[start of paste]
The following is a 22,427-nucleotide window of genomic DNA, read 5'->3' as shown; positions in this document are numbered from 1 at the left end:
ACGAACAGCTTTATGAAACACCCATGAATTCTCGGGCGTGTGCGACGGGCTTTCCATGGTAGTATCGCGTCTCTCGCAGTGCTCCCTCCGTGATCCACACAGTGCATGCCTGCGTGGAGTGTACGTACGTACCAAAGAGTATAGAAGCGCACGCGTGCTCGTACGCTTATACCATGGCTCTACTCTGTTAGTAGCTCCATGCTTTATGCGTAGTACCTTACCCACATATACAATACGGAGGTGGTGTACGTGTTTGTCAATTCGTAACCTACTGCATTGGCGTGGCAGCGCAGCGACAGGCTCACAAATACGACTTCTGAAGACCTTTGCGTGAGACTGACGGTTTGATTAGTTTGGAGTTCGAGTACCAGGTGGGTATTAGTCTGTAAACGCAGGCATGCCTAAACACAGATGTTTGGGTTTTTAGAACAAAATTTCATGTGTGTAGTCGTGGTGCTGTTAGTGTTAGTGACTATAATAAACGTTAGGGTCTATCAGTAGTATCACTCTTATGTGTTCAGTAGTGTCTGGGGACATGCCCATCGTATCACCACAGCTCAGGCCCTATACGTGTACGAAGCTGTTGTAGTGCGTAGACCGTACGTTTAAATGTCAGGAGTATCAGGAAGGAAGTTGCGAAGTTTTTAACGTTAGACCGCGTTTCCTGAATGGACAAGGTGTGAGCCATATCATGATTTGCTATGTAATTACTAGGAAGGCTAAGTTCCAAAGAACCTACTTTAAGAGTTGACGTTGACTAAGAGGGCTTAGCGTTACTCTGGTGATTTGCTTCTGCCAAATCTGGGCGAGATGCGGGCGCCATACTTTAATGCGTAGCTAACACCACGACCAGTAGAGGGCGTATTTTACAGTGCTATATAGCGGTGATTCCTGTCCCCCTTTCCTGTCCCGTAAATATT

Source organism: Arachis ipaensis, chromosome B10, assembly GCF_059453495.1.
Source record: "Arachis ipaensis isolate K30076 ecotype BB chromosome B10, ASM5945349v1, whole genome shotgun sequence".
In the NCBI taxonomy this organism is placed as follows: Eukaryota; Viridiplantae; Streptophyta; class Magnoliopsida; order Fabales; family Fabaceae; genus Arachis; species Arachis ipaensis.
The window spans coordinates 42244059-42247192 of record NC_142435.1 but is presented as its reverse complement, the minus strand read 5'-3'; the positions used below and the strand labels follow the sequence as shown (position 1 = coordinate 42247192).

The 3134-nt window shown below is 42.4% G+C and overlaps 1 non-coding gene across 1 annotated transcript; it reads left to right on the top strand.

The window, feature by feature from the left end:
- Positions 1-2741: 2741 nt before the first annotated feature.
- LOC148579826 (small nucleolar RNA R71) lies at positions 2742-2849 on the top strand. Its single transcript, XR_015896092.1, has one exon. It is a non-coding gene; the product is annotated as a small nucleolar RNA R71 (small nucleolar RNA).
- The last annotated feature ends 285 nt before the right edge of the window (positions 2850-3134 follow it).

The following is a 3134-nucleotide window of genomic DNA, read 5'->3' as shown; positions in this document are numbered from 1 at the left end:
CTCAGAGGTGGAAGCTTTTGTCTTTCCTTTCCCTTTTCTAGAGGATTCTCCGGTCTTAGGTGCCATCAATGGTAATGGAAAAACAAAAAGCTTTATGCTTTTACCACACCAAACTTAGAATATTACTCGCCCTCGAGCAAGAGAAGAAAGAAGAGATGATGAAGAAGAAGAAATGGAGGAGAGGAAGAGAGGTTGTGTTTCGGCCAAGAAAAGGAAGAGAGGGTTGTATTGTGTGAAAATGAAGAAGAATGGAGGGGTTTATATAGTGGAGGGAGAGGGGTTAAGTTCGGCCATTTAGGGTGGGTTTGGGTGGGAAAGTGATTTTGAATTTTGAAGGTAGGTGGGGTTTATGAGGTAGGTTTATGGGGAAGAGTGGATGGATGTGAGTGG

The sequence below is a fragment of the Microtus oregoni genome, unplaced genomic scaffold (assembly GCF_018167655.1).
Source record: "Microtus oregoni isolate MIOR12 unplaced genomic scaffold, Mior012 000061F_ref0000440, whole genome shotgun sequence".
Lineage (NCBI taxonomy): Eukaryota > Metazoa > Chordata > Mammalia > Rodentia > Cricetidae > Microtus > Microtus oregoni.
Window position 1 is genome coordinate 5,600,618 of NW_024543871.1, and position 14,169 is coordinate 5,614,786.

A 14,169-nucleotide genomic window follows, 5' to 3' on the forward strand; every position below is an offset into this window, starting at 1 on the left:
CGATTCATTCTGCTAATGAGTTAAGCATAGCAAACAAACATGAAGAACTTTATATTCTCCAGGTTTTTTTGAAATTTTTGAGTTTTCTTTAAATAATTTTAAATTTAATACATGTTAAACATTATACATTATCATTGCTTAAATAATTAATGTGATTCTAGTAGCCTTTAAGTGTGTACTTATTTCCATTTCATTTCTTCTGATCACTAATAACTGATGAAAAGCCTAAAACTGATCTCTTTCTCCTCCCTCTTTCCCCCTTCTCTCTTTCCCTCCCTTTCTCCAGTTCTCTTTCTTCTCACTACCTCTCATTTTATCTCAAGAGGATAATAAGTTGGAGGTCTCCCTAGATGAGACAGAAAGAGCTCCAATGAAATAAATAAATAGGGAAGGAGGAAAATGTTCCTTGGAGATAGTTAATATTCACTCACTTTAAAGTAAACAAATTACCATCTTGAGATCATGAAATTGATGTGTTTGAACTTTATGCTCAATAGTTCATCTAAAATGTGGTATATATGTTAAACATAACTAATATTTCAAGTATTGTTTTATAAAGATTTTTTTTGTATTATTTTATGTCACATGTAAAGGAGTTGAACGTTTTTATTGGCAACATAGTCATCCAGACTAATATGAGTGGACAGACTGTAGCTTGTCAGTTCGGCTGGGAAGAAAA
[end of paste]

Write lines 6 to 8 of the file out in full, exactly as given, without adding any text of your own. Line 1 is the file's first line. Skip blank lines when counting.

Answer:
The window spans coordinates 42244059-42247192 of record NC_142435.1 but is presented as its reverse complement, the minus strand read 5'-3'; the positions used below and the strand labels follow the sequence as shown (position 1 = coordinate 42247192).

The 3134-nt window shown below is 42.4% G+C and overlaps 1 non-coding gene across 1 annotated transcript; it reads left to right on the top strand.

The window, feature by feature from the left end: